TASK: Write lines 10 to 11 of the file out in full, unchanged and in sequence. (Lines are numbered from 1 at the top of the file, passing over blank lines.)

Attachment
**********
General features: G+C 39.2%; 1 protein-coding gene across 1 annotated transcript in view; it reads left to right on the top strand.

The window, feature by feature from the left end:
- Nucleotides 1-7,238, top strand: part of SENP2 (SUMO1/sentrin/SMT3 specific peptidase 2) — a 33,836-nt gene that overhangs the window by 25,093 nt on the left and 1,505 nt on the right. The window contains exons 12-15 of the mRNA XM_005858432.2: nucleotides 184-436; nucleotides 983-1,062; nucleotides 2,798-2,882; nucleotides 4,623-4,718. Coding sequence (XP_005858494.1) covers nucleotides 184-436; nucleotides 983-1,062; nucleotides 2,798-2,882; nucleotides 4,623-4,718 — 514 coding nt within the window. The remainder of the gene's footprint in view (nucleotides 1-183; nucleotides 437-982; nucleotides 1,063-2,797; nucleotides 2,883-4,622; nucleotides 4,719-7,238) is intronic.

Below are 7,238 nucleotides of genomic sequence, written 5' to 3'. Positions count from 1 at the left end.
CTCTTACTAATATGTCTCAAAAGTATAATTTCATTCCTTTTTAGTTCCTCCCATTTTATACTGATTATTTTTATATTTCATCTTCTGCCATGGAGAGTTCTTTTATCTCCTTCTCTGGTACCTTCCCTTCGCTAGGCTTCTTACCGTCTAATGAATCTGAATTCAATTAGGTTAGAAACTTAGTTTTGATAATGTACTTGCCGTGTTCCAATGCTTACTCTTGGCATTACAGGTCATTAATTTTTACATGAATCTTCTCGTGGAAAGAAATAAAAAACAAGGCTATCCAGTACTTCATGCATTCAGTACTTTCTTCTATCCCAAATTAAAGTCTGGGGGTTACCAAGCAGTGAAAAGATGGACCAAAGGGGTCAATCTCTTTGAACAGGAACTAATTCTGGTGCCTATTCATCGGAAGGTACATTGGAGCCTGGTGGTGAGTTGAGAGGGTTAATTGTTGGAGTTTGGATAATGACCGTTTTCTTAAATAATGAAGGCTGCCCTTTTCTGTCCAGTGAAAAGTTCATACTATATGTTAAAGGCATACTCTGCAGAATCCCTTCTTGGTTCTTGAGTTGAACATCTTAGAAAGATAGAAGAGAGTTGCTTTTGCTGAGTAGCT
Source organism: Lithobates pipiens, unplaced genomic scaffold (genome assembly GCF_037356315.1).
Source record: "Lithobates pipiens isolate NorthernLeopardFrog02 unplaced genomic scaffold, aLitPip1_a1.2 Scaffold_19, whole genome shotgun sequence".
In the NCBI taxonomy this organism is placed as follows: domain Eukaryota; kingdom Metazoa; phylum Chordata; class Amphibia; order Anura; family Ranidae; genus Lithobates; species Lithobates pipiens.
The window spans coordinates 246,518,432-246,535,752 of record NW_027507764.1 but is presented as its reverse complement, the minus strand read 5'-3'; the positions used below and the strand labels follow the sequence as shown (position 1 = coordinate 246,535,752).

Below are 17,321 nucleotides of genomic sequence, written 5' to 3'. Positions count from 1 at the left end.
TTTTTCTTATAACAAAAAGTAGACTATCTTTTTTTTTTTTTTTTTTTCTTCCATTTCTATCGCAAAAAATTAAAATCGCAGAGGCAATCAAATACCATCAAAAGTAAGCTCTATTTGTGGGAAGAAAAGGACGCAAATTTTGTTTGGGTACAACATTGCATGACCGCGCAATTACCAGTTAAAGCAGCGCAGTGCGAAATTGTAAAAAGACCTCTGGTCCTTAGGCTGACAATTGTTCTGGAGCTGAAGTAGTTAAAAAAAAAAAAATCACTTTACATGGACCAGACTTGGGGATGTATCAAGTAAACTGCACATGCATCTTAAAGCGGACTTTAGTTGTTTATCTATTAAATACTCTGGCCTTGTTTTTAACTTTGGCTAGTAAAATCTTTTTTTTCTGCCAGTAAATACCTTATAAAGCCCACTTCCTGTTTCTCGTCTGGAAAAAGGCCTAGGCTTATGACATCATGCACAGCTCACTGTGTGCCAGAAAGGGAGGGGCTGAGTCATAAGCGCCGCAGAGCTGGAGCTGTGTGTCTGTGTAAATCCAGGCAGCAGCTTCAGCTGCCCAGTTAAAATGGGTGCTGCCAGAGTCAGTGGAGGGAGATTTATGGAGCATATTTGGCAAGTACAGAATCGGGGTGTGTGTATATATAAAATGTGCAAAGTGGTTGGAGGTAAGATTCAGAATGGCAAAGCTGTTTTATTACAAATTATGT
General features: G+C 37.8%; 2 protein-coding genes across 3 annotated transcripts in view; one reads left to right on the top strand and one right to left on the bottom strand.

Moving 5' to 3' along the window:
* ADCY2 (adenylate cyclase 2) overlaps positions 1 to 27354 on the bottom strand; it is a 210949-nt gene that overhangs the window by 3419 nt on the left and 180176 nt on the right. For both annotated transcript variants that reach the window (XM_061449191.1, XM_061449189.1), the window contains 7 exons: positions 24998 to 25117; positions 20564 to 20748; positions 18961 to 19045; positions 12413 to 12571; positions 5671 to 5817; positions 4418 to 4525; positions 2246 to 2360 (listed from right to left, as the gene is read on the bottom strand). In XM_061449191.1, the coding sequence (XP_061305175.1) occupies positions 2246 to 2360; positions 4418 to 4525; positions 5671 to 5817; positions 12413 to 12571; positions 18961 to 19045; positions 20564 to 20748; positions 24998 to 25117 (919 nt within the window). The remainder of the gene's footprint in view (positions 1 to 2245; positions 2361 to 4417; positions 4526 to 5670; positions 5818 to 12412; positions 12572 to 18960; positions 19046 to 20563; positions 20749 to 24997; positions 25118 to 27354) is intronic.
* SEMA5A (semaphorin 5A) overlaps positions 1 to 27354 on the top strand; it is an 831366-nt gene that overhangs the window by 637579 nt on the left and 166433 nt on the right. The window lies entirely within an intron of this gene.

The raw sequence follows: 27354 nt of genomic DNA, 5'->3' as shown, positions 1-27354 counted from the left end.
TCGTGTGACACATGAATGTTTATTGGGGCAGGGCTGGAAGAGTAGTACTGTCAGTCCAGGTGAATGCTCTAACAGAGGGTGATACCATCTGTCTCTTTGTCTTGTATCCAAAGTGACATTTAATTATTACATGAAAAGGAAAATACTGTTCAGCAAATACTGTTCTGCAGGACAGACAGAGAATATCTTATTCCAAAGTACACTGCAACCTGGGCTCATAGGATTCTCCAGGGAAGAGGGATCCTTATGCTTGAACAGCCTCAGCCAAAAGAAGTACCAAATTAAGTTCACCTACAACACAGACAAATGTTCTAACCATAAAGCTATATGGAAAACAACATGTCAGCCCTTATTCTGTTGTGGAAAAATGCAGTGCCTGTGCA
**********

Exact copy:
Below are 17,321 nucleotides of genomic sequence, written 5' to 3'. Positions count from 1 at the left end.
TTTTTCTTATAACAAAAAGTAGACTATCTTTTTTTTTTTTTTTTTTTCTTCCATTTCTATCGCAAAAAATTAAAATCGCAGAGGCAATCAAATACCATCAAAAGTAAGCTCTATTTGTGGGAAGAAAAGGACGCAAATTTTGTTTGGGTACAACATTGCATGACCGCGCAATTACCAGTTAAAGCAGCGCAGTGCGAAATTGTAAAAAGACCTCTGGTCCTTAGGCTGACAATTGTTCTGGAGCTGAAGTAGTTAAAAAAAAAAAAATCACTTTACATGGACCAGACTTGGGGATGTATCAAGTAAACTGCACATGCATCTTAAAGCGGACTTTAGTTGTTTATCTATTAAATACTCTGGCCTTGTTTTTAACTTTGGCTAGTAAAATCTTTTTTTTCTGCCAGTAAATACCTTATAAAGCCCACTTCCTGTTTCTCGTCTGGAAAAAGGCCTAGGCTTATGACATCATGCACAGCTCACTGTGTGCCAGAAAGGGAGGGGCTGAGTCATAAGCGCCGCAGAGCTGGAGCTGTGTGTCTGTGTAAATCCAGGCAGCAGCTTCAGCTGCCCAGTTAAAATGGGTGCTGCCAGAGTCAGTGGAGGGAGATTTATGGAGCATATTTGGCAAGTACAGAATCGGGGTGTGTGTATATATAAAATGTGCAAAGTGGTTGGAGGTAAGATTCAGAATGGCAAAGCTGTTTTATTACAAATTATGT